A third distinguishing feature of dialectics is its insistence that the seemingly separate elements of which the world is composed are in fact related to one anotherBevery phenomena only derives it reality from its relation to other phenomena (Hetrick and Lozada, 1994). That is, there is an ongoing complex interaction between external material conditions, physical and psychological needs, human language, personal thoughts and emotions (Tolman, 1994). Such a view abolishes the antitheses of mechanical positivism and postmodern idealism, of a world in stasis or chaos whose components interact in either fixed or random ways, as Willmott (1989, p. 340) explains:

'The critical and practical significance of dialectics is that it challenges the view that the social world comprises of an assemblage of clearly bounded, objective entities which exist independently of each other and whose interrelations can be grasped in these dualistic terms’

Consumer behaviour, therefore, has to be understood in relation to other basic forms of activity in which people engage, namely economic, political, religious, and so on. For example, Reese (1998, p. 5) argues that: 'Poverty and crime, unemployment and suicide, art and business, language and history, engineering and sociology cannot be understood in isolation, but only as part of a totality.’ More specifically, Williams (1997, p. 185) contends that we can only understand the social status of advertising, for example, with any adequacy 'if we can develop a kind of total analysis in which the economic, social and cultural factors are visibly related.’ And Hetrick and Lozada (1994, p. 551) maintain that understanding the interrelationship between consumption and production is crucial in approaching consumer research because whilst mass production determines the object, mode, and manner of consumption, 'mass consumption is required to absorb the vast outputs achieved by mass production.’ Thus, Madigan and Munro (1996,p. 42) argue that the 'focus on fashion, style and symbols [of consumption], without reference to the production process, creates a false image of classlessness.’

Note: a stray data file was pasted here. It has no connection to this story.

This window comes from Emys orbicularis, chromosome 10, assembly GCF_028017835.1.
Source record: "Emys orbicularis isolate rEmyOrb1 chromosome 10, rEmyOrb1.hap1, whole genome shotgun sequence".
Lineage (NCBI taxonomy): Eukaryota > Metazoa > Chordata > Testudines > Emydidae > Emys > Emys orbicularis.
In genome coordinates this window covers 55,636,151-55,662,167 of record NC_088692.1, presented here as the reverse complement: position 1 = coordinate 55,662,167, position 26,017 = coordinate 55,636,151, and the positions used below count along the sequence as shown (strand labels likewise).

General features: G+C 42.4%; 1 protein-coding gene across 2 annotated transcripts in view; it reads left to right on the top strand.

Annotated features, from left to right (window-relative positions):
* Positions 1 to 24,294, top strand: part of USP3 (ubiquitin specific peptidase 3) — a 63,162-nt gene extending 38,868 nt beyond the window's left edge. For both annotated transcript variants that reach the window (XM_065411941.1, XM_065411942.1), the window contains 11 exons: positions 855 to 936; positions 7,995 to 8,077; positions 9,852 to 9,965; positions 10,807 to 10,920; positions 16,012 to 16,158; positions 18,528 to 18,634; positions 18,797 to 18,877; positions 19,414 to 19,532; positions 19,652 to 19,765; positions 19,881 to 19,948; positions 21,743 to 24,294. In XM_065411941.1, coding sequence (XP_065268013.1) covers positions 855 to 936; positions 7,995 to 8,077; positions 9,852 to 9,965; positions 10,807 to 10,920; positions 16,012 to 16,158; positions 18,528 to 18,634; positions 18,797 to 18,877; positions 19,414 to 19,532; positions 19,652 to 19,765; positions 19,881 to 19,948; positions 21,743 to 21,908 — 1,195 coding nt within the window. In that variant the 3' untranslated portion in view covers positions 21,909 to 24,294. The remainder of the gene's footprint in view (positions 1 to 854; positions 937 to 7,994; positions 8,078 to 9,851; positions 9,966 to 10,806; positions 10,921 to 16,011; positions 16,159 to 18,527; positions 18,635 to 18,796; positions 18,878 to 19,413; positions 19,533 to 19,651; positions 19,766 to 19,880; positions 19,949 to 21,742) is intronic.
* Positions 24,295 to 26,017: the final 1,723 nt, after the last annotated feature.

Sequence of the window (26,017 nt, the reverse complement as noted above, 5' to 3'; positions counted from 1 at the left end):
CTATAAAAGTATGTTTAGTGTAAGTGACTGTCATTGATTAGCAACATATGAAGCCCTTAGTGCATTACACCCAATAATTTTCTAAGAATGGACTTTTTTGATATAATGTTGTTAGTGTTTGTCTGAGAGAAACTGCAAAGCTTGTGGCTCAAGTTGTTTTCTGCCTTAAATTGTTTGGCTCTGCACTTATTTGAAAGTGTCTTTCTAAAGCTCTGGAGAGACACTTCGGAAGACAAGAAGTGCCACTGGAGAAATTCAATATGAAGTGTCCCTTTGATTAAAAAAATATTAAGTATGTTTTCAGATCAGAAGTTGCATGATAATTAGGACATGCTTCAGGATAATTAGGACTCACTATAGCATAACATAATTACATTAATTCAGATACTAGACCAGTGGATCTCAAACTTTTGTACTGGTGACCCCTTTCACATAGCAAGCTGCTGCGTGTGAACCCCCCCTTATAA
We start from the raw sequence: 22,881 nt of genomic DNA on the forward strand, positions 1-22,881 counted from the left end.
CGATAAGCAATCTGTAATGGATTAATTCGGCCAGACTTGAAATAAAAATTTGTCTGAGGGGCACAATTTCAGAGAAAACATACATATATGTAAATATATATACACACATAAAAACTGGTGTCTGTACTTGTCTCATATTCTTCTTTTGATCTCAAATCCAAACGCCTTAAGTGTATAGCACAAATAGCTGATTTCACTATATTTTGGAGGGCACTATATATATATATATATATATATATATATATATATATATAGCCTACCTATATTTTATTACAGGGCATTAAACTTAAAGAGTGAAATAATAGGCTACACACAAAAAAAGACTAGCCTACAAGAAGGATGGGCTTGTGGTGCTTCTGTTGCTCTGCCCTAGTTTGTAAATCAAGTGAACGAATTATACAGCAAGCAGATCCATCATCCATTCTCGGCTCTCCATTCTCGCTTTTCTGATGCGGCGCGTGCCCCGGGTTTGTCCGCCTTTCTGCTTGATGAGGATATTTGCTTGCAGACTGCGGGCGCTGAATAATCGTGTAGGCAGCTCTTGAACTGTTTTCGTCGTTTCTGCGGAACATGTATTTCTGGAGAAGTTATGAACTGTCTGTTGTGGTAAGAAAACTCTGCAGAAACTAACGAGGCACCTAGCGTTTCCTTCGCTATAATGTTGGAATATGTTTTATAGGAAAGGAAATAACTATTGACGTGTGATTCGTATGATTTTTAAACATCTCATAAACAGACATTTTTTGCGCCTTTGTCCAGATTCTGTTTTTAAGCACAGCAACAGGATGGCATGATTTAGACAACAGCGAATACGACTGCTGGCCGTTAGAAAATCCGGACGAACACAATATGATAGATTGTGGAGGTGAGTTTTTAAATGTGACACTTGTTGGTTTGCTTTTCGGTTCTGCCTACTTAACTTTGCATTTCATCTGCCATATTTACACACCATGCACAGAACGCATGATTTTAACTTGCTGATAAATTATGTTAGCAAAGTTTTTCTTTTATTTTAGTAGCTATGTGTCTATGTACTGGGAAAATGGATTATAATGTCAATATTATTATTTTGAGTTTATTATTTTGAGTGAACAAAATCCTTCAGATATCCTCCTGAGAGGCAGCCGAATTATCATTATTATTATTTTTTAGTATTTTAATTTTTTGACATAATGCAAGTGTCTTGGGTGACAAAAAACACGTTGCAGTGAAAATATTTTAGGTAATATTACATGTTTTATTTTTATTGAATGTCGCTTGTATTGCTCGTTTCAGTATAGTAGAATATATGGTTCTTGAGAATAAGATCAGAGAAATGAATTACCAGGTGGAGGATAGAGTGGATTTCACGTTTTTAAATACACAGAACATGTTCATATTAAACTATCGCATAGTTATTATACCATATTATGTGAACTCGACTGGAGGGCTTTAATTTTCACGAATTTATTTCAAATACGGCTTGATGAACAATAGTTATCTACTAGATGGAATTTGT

Dialectics not only teaches us to look at things in their totality, however, but also to see totalities as possessing qualities that are not merely the sum of their constituent parts (Novack, 1996). This is because dialectical explanations do not abstract properties of parts in isolation from their associations in wholes, but rather it views the properties of parts and wholes as codetermining each other (Rose et al., 1990). Cause and effect relationships, for instance, are inseparable parts of the whole; each interpenetrate one another and constantly change places so that what is now or here an effect becomes there and then a cause (Gottlieb, 1987). This notion of totality can be contrasted with the kind of explanations that characterise both mechanical positivism and postmodern relativism. In terms of postmodernism, because it views every single thing or event in the world as being unrelated and independent of each other it fails to see the way in which the social takes precedence over the individual, the material over the subjective, and the whole over the part (Robins, 1994). The self is set adrift, so to speak, in a sea of different, irreconcilable and non-reducible language games and interpretations whilst the broader historical-material influences on consumption are ignored (Heath, 1992).